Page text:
Kurt Vonnegut once said: “Do not use semicolons. They are transvestite hermaphrodites representing absolutely nothing. All they do is show you’ve been to college.

I wager most copywriters have been in situations where showing you’ve been to college is very useful indeed. In fact, I suspect most of the semicolons I’ve ever used have appeared in the first paragraph – and most likely the very first sentence. There’s something reassuringly erudite about a semicolon, and I’m certainly not above deploying one in a fix.

But perhaps the final word on the semicolon should go to Irvine Welsh. He may not shed a great deal of light, but he does score top marks for getting so sweary about it all:

I use it. I’ve no feelings about it – it’s just there. People actually get worked up about that kind of shite, do they? I don’t fucking believe it. They should get a fucking life or a proper job. They’ve got too much time on their hands, to think about nonsense.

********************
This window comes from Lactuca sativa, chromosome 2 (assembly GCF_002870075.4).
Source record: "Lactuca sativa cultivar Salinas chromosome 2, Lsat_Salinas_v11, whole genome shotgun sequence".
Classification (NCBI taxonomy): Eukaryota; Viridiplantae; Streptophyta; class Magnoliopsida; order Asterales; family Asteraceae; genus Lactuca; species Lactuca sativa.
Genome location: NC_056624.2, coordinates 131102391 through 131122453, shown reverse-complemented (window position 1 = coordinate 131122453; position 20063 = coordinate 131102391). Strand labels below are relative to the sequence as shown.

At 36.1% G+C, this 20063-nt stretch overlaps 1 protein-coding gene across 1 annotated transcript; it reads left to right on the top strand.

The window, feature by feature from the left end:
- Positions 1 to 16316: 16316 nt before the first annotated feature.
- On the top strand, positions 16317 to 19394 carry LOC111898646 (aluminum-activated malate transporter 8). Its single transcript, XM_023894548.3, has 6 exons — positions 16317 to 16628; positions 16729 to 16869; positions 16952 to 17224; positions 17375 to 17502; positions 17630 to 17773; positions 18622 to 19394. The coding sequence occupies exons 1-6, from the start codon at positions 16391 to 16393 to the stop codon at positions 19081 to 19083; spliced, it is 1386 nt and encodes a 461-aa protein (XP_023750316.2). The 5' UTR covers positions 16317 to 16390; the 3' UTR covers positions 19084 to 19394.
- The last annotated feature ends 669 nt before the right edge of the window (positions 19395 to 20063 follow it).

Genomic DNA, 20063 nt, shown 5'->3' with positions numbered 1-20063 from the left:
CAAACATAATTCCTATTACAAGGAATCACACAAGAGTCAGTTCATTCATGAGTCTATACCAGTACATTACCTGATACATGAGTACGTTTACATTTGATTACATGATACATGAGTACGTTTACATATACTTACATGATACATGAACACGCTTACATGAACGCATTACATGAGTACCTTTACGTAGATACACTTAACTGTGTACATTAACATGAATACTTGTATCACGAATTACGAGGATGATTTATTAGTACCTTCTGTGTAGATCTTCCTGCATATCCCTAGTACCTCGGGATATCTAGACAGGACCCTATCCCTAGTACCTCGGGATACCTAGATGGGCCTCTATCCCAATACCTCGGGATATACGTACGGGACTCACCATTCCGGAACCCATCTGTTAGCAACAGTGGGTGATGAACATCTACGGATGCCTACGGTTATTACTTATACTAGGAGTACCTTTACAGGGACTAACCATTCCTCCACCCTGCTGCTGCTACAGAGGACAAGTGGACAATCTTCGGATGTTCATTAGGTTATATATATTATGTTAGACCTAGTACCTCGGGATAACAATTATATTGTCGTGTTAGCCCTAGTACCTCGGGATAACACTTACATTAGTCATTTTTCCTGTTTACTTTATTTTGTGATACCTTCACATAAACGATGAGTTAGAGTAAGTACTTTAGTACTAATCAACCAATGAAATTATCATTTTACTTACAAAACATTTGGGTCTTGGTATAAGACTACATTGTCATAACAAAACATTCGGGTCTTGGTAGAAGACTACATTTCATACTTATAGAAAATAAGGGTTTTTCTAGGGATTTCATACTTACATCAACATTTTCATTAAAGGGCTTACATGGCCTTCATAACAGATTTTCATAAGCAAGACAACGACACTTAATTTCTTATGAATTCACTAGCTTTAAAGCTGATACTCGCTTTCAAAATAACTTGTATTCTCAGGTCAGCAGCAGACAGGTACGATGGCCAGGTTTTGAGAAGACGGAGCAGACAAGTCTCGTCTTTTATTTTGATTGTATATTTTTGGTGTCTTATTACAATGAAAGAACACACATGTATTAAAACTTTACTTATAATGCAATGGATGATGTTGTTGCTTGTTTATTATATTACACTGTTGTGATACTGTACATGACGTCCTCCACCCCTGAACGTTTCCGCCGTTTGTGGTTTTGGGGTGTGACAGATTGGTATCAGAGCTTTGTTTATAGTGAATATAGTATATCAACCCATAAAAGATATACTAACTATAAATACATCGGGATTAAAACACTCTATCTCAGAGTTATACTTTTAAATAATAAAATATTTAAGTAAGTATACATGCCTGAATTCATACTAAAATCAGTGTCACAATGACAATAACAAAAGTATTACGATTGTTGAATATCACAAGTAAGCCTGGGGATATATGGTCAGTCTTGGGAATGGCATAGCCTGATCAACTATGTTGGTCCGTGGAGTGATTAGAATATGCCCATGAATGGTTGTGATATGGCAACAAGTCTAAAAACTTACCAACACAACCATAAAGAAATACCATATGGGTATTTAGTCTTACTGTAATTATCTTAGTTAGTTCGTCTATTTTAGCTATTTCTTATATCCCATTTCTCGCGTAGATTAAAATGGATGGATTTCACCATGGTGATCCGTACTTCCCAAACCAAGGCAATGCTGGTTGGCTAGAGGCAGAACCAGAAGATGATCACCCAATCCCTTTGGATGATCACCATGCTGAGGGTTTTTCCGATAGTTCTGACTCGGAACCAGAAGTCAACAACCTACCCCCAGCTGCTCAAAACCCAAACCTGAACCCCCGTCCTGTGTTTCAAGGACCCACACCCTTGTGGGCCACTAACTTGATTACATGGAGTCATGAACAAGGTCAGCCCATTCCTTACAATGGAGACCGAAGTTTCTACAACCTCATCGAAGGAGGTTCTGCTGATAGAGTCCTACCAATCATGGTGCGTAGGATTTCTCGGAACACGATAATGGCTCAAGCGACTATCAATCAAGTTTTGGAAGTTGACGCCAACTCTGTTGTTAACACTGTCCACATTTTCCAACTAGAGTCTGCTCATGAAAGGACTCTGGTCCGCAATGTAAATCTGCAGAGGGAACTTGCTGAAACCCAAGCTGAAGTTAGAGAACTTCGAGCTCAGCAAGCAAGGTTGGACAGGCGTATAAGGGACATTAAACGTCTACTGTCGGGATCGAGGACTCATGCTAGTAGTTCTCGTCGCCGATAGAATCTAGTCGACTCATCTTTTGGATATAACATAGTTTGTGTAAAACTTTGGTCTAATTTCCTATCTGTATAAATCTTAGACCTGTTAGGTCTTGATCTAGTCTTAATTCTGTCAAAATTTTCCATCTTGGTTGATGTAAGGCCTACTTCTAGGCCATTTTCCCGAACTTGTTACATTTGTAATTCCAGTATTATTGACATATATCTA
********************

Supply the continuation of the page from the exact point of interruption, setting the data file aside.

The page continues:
What do you think? Could he be one of those writers who don’t actually know how to use one? I’m not asking him…

It’s food and drink

IMG_8949

I doubt many epiphanies have been had in Woolwich Crown Court, an unlovely building in south-east London that’s ominously located next to HM Prison Belmarsh. Apart from, “Oh bugger, I’m not going to get away with this one”, epiphanies are unlikely in such drab and severe surroundings. But there was at least one. I know because I experienced it.

Every day of my jury service I winced as I walked past the posters and POS paraphernalia for the resident catering company. That strapline. Every time I saw it, I marvelled at it for different reasons. Who asked for it? Who wrote it? How long did they take doing it? What the hell were they thinking? Were they pleased with it?